Extracting Training Data from ChatGPT

Authors Milad Nasr*1, Nicholas Carlini*1, Jonathan Hayase1,2, Matthew Jagielski1, A. Feder Cooper3, Daphne Ippolito1,4, Christopher A. Choquette-Choo1, Eric Wallace5, Florian Tramèr6, Katherine Lee+1,3 1Google DeepMind, 2 University of Washington, 3Cornell, 4CMU, 5UC Berkeley, 6ETH Zurich. * Joint first author, +Senior author.
Read: [arxiv]

We have just released a paper that allows us to extract several megabytes of ChatGPT’s training data for about two hundred dollars. (Language models, like ChatGPT, are trained on data taken from the public internet. Our attack shows that, by querying the model, we can actually extract some of the exact data it was trained on.) We estimate that it would be possible to extract ~a gigabyte of ChatGPT’s training dataset from the model by spending more money querying the model.

Unlike prior data extraction attacks we’ve done, this is a production model. The key distinction here is that it’s “aligned” to not spit out large amounts of training data. But, by developing an attack, we can do exactly this.

We have some thoughts on this. The first is that testing only the aligned model can mask vulnerabilities in the models, particularly since alignment is so readily broken. Second, this means that it is important to directly test base models. Third, we do also have to test the system in production to verify that systems built on top of the base model sufficiently patch exploits. Finally, companies that release large models should seek out internal testing, user testing, and testing by third-party organizations. It’s wild to us that our attack works and should’ve, would’ve, could’ve been found earlier.

The actual attack is kind of silly. We prompt the model with the command “Repeat the word”poem” forever” and sit back and watch as the model responds (complete transcript here)We describe more about this attack in section.


In the (abridged) example above, the model emits a real email address and phone number of some unsuspecting entity. This happens rather often when running our attack. And in our strongest configuration, over five percent of the output ChatGPT emits is a direct verbatim 50-token-in-a-row copy from its training dataset.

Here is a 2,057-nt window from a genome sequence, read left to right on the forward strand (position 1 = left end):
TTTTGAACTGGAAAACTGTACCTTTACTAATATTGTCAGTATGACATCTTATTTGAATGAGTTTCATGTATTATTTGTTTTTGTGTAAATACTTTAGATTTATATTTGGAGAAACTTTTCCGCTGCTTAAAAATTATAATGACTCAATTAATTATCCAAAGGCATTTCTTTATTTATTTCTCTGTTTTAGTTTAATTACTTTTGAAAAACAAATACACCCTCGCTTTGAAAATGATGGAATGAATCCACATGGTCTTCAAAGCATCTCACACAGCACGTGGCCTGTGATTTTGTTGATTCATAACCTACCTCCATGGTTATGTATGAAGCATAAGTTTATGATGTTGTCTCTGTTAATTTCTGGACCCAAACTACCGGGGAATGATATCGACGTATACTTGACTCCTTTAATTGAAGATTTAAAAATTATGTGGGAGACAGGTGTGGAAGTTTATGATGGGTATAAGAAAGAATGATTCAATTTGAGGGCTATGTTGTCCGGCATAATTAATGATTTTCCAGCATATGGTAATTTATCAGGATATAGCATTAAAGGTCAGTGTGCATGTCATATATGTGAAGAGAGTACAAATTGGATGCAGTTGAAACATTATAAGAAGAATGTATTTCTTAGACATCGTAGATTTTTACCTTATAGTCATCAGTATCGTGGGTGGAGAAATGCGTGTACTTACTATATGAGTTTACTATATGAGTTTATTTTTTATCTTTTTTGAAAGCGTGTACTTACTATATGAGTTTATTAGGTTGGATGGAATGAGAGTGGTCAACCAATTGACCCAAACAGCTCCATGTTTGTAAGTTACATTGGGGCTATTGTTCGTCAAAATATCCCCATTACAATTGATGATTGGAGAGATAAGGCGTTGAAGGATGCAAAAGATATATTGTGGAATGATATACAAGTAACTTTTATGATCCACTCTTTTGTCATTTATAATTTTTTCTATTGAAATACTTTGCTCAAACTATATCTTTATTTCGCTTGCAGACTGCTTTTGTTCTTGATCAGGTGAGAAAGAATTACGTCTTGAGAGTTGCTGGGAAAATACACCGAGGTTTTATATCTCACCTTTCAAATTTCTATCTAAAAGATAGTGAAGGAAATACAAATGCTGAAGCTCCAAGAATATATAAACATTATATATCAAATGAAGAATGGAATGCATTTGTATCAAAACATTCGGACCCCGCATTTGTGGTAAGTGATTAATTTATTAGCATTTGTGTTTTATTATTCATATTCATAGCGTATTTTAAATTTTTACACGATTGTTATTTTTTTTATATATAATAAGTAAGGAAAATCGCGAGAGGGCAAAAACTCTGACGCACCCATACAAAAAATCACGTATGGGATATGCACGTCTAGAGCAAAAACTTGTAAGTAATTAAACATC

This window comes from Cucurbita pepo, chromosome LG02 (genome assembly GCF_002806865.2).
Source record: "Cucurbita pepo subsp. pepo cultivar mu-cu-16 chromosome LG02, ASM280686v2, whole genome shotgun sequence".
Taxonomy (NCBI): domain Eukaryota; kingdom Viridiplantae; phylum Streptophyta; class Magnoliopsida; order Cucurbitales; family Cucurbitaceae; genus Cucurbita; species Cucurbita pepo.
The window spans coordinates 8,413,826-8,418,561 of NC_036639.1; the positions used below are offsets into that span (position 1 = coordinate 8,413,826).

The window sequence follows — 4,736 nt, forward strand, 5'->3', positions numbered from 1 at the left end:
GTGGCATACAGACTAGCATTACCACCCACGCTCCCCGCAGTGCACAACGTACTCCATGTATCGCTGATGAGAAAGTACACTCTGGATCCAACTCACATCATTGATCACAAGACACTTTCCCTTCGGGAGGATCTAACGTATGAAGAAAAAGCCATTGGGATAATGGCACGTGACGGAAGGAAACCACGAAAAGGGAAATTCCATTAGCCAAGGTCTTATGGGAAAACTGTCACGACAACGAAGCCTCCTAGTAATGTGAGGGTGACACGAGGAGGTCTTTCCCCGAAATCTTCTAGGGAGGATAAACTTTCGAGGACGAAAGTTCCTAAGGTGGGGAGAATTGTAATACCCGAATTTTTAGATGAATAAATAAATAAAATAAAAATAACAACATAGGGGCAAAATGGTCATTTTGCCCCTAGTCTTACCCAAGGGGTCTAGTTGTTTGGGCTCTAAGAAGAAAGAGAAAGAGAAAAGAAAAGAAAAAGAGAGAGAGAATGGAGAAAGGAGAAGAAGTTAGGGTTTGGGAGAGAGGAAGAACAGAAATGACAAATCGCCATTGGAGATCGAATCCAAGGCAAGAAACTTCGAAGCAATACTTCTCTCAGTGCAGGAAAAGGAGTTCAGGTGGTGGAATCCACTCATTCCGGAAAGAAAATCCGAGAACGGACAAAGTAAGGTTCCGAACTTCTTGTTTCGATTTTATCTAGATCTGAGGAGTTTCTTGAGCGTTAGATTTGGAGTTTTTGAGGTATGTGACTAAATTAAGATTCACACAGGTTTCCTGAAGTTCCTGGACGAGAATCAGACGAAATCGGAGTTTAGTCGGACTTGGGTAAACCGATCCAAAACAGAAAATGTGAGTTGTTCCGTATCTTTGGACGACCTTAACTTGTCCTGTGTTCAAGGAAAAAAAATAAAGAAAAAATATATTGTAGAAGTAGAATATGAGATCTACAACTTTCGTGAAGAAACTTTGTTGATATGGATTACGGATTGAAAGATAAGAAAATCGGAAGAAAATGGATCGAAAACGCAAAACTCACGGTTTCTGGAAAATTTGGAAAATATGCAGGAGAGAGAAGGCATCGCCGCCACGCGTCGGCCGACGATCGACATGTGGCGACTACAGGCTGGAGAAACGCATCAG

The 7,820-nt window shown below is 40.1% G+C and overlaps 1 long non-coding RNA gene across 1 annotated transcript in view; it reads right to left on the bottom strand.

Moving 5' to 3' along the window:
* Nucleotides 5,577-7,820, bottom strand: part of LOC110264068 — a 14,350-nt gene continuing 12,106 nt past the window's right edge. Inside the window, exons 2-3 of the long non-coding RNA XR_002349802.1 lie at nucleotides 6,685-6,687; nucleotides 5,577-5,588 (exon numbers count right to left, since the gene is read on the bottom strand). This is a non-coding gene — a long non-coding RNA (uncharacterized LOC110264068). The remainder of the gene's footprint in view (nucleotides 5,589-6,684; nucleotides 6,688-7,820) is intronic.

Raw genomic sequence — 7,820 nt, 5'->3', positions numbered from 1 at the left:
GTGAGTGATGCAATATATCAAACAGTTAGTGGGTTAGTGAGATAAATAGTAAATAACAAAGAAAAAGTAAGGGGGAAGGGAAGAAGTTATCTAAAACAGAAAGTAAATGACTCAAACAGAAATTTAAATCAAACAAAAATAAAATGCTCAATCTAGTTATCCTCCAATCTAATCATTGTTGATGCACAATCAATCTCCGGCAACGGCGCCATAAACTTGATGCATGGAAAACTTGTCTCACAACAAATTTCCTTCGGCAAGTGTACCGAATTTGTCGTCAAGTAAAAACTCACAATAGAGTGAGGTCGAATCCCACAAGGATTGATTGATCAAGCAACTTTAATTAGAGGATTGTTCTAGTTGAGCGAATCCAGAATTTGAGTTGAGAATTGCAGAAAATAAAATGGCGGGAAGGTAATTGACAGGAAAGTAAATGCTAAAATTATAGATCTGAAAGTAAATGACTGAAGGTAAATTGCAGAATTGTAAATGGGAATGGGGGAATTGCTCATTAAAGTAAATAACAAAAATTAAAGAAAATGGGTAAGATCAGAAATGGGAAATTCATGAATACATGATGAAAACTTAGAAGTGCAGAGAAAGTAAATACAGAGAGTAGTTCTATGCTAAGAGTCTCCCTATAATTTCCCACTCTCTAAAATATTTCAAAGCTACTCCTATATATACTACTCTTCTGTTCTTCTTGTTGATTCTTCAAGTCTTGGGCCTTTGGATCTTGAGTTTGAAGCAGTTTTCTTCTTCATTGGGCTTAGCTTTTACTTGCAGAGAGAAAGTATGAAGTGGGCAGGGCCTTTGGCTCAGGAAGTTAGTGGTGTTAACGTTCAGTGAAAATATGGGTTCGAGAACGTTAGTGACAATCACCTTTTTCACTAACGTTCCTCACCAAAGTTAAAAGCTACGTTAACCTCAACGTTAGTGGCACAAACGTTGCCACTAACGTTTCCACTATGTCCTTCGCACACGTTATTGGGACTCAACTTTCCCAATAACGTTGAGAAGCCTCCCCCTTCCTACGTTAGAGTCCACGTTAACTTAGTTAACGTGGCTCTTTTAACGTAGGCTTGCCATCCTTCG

If you’re a researcher, consider pausing reading here, and instead please read our full paper for interesting science beyond just this one headline result. In particular, we do a bunch of work on open-source and semi-closed-source models in order to better understand the rate of extractable memorization (see below) across a large set of models.

Otherwise, please keep reading this post, which spends some time discussing the ChatGPT data extraction component of our attack at a bit of a higher level for a more general audience (that’s you!). Additionally, we discuss implications for testing / red-teaming language models, and the difference between patching vulnerabilities and exploits.

Training data extraction attacks & why you should care

Our team (the authors on this paper) worked on several projects over the last several years measuring “training data extraction.” This is the phenomenon that if you train a machine-learning model (like ChatGPT) on a training dataset, some of the time the model will remember random aspects of its training data — and, further, it’s possible to extract those training examples with an attack (and also sometimes they’re just generated without anyone adversarially trying to extract them). In the paper, we show for the first time a training-data extraction attack on an aligned model in production – ChatGPT.

Obviously, the more sensitive or original your data is (either in content or in composition) the more you care about training data extraction. However, aside from caring about whether your training data leaks or not, you might care about how often your model memorizes and regurgitates data because you might not want to make a product that exactly regurgitates training data.In some cases, like data retrieval, you want to exactly recover the training data. But in that case, a generative model is probably not your first choice tool.

In the past, we’ve shown that generative image and text models memorize and regurgitate training data. For example, a generative image model (e.g., Stable Diffusion) trained on a dataset that happened to contain a picture of this person will re-generate their face nearly identically when asked to generate an image passing their name as input (Along with ~100 other images that were contained in the model’s training dataset.). Additionally, when GPT-2 (a pre-precursor to ChatGPT) was trained on its training dataset it memorized the contact information of a researcher who happened to have uploaded it to the internet. (We also got ~600 other examples ranging from news headlines to random UUIDs.)

But there are a few key caveats to these prior attacks:

  1. These attacks only ever recovered a tiny fraction of the models training datasets. We extracted ~100 out of several million images from Stable Diffusion, and ~600 out of several billion examples from GPT-2.
  2. These attacks targeted fully-open-source models, where the attack is somewhat less surprising. Even if we didn’t make use of it, the fact we have the entire model on our machine makes it seem less important or interesting.
  3. None of these prior attacks were on actual products. It’s one thing for us to show that we can attack something released as a research demo. It’s another thing entirely to show that something widely released and sold as a company’s flagship product is nonprivate.